With capacity limitations, it’s a huge challenge for operators to be able to forecast raw and fresh ingredient supplies, says John Vatri, vice-president, Operations for Cardinal Meats in Toronto. “We’re seeing a big drive in our Safe Sous Vide line because they can be refrigerated or frozen, have a longer shelf life and take much of the prep work out of the back-of-house equation. They can even take those products and sell them to the customers as they are fully cooked and ready to use in barbecue kits and grocery packs. The industry has really pivoted in ways like that to keep their employees working and revenues coming in.”
While Vatri reports they haven’t seen a real downtick in foodservice demand, supply has been affected in some areas, including packaging. “There’s a big run on paperboard on the part of big players shipping parcels.”
Pricing also became an issue when the Asian demand for red meats grew in response to the impact of the African Swine flu on the pork market. “That has ultimately had a huge impact on pricing. It almost felt like the price of boneless beef jumped over 30 per cent overnight. Pricing has stabilized since then,” says Vatri.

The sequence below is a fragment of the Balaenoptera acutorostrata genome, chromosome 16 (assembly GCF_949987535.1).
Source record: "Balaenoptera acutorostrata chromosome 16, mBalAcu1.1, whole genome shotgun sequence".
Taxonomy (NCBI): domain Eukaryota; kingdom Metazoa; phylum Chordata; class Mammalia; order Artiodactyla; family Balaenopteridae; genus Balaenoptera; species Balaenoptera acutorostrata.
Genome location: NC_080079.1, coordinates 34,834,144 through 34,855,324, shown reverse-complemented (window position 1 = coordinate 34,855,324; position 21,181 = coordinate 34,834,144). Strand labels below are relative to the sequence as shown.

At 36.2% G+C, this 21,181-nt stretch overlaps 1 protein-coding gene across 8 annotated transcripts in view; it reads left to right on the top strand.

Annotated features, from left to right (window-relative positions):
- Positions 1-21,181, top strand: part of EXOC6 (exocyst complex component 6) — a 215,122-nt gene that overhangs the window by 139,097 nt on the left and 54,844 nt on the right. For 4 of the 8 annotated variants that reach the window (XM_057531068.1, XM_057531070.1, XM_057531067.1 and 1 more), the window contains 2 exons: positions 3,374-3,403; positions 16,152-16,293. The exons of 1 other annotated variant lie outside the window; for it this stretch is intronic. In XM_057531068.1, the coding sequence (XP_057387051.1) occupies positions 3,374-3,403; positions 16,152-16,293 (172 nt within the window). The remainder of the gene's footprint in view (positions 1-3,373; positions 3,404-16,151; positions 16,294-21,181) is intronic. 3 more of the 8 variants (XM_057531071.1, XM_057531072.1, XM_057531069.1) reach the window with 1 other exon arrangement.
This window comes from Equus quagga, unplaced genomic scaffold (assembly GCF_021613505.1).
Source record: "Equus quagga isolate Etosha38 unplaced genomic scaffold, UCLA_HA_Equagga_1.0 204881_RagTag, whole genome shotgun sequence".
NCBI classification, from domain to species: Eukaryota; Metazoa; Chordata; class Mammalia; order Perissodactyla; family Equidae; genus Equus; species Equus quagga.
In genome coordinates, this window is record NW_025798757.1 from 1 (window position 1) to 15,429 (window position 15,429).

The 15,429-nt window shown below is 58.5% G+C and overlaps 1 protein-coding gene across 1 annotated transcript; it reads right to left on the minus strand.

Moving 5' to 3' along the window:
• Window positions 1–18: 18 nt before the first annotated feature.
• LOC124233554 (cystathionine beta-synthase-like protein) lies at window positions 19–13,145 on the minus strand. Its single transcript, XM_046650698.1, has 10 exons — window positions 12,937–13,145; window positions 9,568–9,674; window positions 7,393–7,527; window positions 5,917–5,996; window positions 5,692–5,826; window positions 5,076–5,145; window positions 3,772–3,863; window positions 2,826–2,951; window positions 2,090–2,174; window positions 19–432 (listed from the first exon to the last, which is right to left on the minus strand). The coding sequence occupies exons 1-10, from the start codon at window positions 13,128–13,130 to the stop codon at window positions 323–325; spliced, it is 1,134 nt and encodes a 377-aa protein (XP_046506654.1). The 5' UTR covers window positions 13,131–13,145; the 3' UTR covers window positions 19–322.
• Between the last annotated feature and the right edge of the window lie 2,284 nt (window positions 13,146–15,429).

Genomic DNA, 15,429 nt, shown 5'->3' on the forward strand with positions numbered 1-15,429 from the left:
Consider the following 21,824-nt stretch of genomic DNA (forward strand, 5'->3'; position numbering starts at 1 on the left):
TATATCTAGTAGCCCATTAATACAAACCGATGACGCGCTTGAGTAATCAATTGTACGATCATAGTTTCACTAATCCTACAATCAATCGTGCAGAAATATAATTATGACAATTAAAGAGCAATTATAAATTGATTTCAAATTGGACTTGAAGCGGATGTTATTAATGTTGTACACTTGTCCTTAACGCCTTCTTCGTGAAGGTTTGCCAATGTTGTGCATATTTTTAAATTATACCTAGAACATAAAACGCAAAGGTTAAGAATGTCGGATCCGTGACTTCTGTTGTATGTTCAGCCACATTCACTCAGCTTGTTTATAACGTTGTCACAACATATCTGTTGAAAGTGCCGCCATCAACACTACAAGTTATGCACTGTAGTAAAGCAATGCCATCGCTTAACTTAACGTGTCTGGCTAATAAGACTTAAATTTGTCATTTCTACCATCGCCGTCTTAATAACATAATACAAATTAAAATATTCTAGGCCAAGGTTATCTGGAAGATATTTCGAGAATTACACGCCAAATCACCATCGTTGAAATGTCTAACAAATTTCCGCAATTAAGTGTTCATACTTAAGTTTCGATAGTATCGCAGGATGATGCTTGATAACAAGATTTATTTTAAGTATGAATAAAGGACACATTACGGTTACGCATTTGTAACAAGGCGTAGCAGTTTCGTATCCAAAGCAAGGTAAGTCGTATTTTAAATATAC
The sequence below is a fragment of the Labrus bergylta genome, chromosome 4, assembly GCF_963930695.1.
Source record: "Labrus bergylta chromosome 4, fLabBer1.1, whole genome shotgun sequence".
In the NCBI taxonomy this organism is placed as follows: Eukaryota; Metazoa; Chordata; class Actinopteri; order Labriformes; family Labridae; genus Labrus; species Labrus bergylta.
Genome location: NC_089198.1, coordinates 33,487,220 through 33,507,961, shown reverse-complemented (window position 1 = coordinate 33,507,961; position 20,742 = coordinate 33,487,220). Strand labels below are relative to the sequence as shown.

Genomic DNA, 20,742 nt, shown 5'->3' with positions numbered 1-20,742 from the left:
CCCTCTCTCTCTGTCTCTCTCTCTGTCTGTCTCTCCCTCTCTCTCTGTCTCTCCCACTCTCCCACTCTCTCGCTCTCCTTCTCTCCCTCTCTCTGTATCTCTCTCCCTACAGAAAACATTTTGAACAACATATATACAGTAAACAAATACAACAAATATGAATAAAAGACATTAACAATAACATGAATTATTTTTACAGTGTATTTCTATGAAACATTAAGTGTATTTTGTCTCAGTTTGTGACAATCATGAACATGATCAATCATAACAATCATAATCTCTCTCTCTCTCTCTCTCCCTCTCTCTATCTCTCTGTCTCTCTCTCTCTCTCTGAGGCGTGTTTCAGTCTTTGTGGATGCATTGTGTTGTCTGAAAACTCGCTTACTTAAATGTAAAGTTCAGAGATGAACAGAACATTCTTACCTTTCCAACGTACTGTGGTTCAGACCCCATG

A time to re-group
Carl Heinrich, chef/owner at Richmond Station in Toronto, says COVID-19 has allowed chefs to re-think their meat sourcing. “We have to think about the impact on the environment, specifically around feed. It’s a growing topic when it comes to livestock — particularly beef and lamb because they are ruminants (mammals that chew the cud re-gurgitated from its rumen).”
While he has always sourced locally, the past year he has refined the search to only buying pastured cattle that are 100-per-cent grass fed and organic. “When we look at the foodservice industry as a whole, there’s a growing demand for livestock being raised responsibly in terms of what they eat, how they are treated and how they are slaughtered.”
The consumer-insights team at Cargill reports 55 per cent of shoppers say having information about how and where the animal was raised and processed is important. Consumers’ definition of animal welfare involves many aspects, including how animals are handled during slaughter (60 per cent), access to outdoors (60 per cent) and the amount of living space (58 per cent).